Every title comes with its cache of prizes, on top of the crown, the sash, and the bragging rights; they rightfully go to the winners for everything they went through. Victory swag, however, is often laden with corporate sponsorship deals brokered by companies that are run mostly by men. Known misogynist and now-leader of a not-so-free world Donald Trump owned the Miss Universe organization until September of 2015, until he sold it to WME/IMG for an undisclosed amount of money. A quick Google search on who runs WME/IMG showed Ari Emanuel as its co-CEO—another white man. With beauty pageant culture very strong in Southeast Asia and Latin America, Miss Universe is guaranteed millions of viewers from all over the world, which translates to bajillions of ca$h money for the corporate suits involved in the production and distribution of the program. And let’s be real here: majority, if not all, of these suits are men, glass ceilings and all.

The one-year lease on a New York apartment, the personal trainer services, the jewelry, and all that a beauty queen earns? Those are peanuts compared to what these men make yearly from pitting women against women. Again, nothing wrong with being female and being competitive, but is it really girl power when it’s controlled within a structure that uses archaic standards for judging women and ultimately funnels money to men?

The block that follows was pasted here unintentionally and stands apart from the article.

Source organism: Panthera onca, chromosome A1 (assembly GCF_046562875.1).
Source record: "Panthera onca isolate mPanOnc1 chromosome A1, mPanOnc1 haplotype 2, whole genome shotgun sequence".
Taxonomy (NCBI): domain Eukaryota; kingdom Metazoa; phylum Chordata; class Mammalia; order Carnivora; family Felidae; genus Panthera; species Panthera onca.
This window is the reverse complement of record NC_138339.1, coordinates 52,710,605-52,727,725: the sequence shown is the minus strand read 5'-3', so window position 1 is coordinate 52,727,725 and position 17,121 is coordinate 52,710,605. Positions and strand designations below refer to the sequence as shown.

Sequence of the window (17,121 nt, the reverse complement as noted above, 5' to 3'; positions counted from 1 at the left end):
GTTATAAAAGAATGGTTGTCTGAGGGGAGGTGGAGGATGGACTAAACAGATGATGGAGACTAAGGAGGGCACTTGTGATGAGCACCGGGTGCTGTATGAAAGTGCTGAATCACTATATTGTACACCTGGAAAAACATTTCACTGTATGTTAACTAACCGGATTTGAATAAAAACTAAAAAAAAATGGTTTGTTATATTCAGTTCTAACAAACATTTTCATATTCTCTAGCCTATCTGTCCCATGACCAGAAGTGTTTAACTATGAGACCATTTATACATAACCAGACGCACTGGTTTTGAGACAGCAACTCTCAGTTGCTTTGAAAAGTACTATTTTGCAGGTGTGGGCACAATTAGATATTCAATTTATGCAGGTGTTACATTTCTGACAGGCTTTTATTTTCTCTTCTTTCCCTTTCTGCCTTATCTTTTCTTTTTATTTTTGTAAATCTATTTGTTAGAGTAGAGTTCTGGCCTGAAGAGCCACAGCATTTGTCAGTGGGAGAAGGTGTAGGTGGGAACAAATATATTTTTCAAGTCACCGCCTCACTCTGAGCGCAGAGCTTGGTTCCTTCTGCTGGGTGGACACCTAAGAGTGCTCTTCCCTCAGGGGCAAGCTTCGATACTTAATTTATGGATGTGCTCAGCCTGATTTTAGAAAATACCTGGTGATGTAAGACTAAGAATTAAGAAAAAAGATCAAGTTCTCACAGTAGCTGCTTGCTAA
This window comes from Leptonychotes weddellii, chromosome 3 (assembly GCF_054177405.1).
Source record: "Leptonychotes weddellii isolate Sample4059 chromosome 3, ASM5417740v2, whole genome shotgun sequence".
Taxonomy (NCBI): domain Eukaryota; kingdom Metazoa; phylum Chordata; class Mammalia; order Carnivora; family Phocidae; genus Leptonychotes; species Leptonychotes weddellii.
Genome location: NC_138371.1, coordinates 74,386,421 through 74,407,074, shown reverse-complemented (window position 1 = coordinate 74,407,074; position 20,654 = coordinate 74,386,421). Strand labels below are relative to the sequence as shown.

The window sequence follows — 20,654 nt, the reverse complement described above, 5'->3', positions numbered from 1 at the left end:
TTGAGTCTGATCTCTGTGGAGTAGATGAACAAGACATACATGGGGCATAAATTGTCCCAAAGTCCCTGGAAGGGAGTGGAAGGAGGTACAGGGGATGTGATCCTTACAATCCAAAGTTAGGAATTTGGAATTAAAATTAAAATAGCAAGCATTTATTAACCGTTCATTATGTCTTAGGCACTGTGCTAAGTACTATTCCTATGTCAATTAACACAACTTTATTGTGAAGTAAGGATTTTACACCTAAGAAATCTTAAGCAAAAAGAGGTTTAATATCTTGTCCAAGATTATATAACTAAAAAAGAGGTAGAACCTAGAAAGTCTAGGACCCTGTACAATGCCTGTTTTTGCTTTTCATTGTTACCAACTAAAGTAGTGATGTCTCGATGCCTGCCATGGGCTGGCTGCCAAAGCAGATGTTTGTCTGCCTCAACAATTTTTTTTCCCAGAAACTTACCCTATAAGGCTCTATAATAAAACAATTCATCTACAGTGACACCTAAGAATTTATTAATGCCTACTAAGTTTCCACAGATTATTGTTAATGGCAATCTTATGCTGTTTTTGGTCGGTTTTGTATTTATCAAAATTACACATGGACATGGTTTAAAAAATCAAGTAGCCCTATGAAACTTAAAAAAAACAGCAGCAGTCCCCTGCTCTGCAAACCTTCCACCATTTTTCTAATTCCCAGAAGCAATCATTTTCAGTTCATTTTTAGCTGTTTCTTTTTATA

But what about the platform? The chance to raise awareness for important causes? Yes, it’s valuable, but again, it’s the woman hustling to get camera-ready and press-ready even as she looks for ways to help the cause of her choice. Whatever success she builds out of these endeavors would be forever linked to the beauty pageant organization. While she did all the work, in the public’s memory, she’ll always share the credit.

I mean, it’s very admirable of Jonas Gaffud to coach the country’s Miss Universe bets to become their pageant best at no cost, but as a woman, it’s frustrating that a gay man is known as the beauty queen-maker, the arbiter of what the “right Filipina” is for the crown.

And let’s not even get into the girls who flubbed onstage and were less than perfect for a few crucial moments. For all their preparation and intense training, they’re lucky if they’re able to “retire” to regular life without getting turned into a meme that’s dug up for ridicule in every pageant-related listicle for the foreseeable eternity.

I don’t begrudge women who find empowerment in fitting within the arbitrary beauty standards decreed by random organizations. For all the criticism they have to endure, their amazing will to push on and silence their detractors (and self-doubts) is something my lazy and contrary personality could never muster. They’re all queens in their own right, and I wish nothing but the best for them.

But I hope that in the near future, we foster a global culture where girls of younger generations would grow up knowing they’re more than enough as they are, where they’d feel free to have their life’s work speak for themselves instead of looking to others for validation. Where they’d instinctively know they hold the power within them.

Art by Yayie Motos